By Burley, Peter C.
Real Estate Issues , Vol. 34, No. 3
MARK ZANDI, PH.D.
Chief Economist and Co-Founder
West Chester, Pa.
MARK ZANDI isn't an easy person to catch up with. He's very busy these days, always moving-sometimes in Washington advising policymakers, and sometimes at his desk at Moody's Economy.com in West Chester writing his latest assessment of the economy or some part of it.
It's really not surprising that he's busy and in demand. Over the twenty-odd years that I've known him, I've learned more from Mark Zandi about how the economy works and how it influences my job and my business than I have from just about any other professional economist. Few economists can offer as clear an explanation of the complexities and implications of the economy's various moving parts as Mark.
That's why I needed to talk to him. I needed some clarity. 2009 was an unusually difficult year. The economy was hammered by intense crosswinds that blew through the financial markets, the housing market and the employment situation. Consumers and businesses alike have teetered. Many have collapsed. Little has been left unaffected by the economic storms that began in 2007 and intensified through early 2009. Recently, there are some troubling signs that commercial real estate, too, will suffer damage and could jeopardize the economic recovery itself. So, I wanted to ask Mark where things might be headed. Is it getting better? What might "better" look like? When will the jobs come back? What can we expect for this industry?
During the fall, I finally managed to visit briefly with Mark, via email, to get an update on his discussions with The Counselors this past spring at the Waldorf in New York, and to understand what to expect next. He has graciously offered some additional insight into where we have been, where we are right now and where we might be heading in the coming months. What follows is a transcript of our electronic conversation.
BURLEY: When we last met in New York this past spring, we were still in the midst of the longest, deepest, steepest, and most widespread recession since the Depression of the 1930s. Beginning in late 2007 and continuing, apparently, through at least the middle of 2009, we experienced a brutal retrenchment in economic activity that has lasted for nearly two years. The nation's economy, as reflected in the GDP numbers, declined at an annualized 5.4 percent in the fourth quarter of 2008, 6.4 percent in the first quarter of 2009 and about 1 percent in the second quarter. Finally, in the third quarter of 2009 we saw GDP post a gain of just under 3 percent. For all of 2009, though, Moody's Economy.com expects GDP to post a decline of about 2.5 percent. And, the outlook for 2010 is for rather tepid growth of just over 2 percent.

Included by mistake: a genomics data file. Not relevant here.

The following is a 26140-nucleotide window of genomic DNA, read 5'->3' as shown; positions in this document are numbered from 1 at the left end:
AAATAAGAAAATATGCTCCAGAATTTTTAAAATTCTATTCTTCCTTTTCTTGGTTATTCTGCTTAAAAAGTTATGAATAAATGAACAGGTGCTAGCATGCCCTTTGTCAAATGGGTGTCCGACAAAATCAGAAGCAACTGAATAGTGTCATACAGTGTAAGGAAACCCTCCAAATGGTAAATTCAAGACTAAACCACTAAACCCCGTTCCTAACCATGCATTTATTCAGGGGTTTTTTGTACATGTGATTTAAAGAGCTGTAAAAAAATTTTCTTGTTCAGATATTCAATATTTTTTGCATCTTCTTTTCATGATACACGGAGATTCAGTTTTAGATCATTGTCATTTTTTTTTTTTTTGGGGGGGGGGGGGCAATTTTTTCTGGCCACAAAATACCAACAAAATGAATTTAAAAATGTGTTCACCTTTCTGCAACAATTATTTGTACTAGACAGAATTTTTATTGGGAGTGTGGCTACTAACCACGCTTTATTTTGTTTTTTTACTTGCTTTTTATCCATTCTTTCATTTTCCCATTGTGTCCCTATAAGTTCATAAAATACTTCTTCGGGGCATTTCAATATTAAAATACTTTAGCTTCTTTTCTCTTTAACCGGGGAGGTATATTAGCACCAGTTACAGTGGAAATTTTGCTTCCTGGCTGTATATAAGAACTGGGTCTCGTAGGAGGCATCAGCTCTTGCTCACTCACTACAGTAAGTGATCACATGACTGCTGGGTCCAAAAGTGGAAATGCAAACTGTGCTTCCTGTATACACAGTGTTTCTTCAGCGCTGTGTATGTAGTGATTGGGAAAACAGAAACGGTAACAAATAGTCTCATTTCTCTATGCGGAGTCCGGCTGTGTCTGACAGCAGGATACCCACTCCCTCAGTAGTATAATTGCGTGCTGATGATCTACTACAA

Total employment continues to contract and is down more than six million jobs since the beginning of the recession (more than three million so far this year alone). Unemployment continues to track higher, with many analysts (including Moody's Economy.com) expecting joblessness above 10 percent through much of 2010, even rising as high as 11 percent by next summer.
Foreclosures continue. Weak home prices have undermined tax revenues, wreaking havoc on local and state budgets. And, importantly, consumer spending remains subdued, despite government supports like "Cash for Clunkers."
There do appear to be some promising trends, of course. Housing appears to have hit a bottom of sorts, although there are some questions as to how long we may remain near or at that bottom, even as tax credits for first time buyers-and, now, repeat buyers-are extended into 2010. Home prices keep falling, though. The stock market is clearly higher, if at times tentatively, from the depths of last spring. Manufacturing indicators are somewhat improved, with the ISM survey reaching above 50 for the past few months, suggesting that recent inventory draw-downs have boosted production. …